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  • Open Access

Digital droplet PCR for precise quantification of human T-lymphotropic virus 1 proviral loads

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Retrovirology201411 (Suppl 1) :P13

https://doi.org/10.1186/1742-4690-11-S1-P13

  • Published:

Keywords

  • Peripheral Blood Mononuclear Cell
  • Proviral Load
  • Precise Quantification
  • Infected Subject
  • Multiple Limitation

Elevated HTLV-1 proviral load (PVL) is thought to be the major risk factor for developing HAM/TSP in HTLV-1 infected subjects, and a high cerebrospinal fluid (CSF) to peripheral blood mononuclear cells (PBMCs) PVL ratio might be diagnostic of the condition. However, the standard method for quantification of HTLV-1 PVL, Real time PCR, has multiple limitations: the inter-assay variability increases at low PVL and low cell numbers in CSF often precludes accurate quantification. Thus, we are evaluating a novel technique, Digital Droplet PCR (ddPCR), as a potentially more reliable tool. For ddPCR, DNA samples are partitioned into thousands of nanoliter -sized droplets, amplified on a thermocycler, queried for fluorescent signal and normalized to a housekeeping gene. Due to the high number of DNA molecules and number of “independent” events (droplets), Poisson algorithms are used to determine absolute copy numbers and are independent of a standard curve. Our results suggest that ddPCR is very accurate: Intraassay variability evaluated by calculating the coefficient of variation of ten replicates of three samples of DNA in three different ranges of PVL (low < 5%, medium 5-10%, and high > 10%) was 13.0%, 7.1% and 9.5%, respectively. Interassay variability, was evaluated by calculating the CV of duplicates of PVL from three independent runs and three independent extractions was 4.5% with a standard deviation of 0.008. Additionally, ddPCR is reliable in quantifying PVL in the CSF where we have confirmed and extended previous observations of increased HTLV-I PVL in CSF of HAM/TSP compared to the periphery.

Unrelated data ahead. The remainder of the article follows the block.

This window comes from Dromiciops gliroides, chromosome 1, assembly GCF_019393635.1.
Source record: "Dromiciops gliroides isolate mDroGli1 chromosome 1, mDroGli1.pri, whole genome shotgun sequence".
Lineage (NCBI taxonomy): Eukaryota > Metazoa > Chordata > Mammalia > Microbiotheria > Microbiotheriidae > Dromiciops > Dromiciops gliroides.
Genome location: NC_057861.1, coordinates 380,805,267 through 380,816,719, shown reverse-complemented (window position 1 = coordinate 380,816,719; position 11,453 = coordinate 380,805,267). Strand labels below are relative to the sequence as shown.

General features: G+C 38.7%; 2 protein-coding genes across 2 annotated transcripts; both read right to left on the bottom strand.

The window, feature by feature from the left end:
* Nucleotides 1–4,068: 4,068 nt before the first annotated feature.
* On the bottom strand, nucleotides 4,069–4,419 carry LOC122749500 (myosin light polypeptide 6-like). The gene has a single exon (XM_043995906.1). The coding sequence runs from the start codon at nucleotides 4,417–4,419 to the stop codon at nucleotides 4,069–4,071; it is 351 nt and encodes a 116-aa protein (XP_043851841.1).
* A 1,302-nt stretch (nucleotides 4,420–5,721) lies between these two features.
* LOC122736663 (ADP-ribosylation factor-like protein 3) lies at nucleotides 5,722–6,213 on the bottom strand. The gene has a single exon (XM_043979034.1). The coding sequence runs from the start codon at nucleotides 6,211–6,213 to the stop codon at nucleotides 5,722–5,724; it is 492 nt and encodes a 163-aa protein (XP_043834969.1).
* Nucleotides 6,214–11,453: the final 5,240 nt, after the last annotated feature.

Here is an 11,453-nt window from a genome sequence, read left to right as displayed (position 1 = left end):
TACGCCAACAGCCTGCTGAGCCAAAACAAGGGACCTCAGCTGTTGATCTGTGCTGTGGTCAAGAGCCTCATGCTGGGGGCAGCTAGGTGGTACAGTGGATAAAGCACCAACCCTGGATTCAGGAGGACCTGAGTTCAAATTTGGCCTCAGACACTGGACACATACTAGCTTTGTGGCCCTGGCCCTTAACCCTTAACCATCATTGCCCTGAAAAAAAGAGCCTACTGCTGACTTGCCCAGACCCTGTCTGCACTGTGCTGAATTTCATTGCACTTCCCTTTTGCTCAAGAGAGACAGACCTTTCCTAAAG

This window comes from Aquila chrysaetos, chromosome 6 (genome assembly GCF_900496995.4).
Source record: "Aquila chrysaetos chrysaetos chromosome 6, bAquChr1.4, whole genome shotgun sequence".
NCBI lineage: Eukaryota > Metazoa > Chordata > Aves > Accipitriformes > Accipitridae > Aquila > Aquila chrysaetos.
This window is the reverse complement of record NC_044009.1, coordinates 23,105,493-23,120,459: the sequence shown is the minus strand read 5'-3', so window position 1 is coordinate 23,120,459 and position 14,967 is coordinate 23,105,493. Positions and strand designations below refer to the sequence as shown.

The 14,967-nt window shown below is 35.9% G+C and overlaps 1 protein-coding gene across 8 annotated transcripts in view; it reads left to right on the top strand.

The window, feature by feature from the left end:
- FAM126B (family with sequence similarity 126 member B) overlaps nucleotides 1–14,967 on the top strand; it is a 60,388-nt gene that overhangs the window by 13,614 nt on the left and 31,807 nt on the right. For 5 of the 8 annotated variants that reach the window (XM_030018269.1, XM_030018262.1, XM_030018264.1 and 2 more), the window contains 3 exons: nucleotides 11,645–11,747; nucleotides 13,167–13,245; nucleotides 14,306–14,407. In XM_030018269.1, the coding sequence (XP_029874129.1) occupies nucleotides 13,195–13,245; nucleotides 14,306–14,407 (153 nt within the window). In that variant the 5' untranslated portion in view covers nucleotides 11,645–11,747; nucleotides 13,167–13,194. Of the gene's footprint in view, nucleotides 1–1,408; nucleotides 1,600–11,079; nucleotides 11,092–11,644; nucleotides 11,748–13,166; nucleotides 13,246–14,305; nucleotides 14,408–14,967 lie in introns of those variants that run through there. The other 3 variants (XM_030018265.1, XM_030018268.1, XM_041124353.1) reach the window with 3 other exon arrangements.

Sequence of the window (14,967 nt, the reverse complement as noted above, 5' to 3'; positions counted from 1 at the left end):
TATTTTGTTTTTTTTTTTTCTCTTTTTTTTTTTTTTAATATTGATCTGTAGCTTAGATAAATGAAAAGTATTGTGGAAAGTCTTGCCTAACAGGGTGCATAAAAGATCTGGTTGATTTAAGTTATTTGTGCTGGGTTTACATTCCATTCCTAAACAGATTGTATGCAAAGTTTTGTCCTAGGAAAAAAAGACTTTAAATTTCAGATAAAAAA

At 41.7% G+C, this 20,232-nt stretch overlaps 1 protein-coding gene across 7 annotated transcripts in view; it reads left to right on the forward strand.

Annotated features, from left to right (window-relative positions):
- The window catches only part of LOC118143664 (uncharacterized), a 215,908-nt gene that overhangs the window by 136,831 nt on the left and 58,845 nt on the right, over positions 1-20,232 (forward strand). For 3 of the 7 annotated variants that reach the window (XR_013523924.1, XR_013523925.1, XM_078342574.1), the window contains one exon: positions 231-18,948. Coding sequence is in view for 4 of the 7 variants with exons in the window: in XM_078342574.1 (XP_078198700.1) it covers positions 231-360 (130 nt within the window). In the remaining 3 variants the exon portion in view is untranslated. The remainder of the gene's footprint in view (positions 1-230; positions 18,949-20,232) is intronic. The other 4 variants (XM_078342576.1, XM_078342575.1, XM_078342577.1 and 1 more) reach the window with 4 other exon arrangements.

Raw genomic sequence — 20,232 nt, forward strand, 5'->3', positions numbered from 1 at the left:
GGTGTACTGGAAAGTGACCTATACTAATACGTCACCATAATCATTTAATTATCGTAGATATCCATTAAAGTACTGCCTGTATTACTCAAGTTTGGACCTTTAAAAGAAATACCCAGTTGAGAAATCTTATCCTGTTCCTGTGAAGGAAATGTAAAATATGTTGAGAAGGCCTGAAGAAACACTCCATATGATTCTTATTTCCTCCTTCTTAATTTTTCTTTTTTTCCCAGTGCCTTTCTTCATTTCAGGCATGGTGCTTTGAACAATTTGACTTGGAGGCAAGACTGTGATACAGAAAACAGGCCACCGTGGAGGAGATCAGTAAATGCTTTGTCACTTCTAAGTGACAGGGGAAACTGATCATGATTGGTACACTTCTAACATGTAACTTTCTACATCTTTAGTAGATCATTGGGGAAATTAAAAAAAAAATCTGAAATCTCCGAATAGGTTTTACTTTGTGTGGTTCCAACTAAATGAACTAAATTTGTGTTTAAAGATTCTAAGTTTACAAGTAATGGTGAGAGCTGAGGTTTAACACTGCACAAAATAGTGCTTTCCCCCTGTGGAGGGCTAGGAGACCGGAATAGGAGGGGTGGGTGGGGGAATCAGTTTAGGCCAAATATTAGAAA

Authors’ Affiliations

(1)
Viral Immunology Section, Neuroimmunology Branch, National Institutes of Neurological Disorders and Stroke, Bethesda, MD, USA

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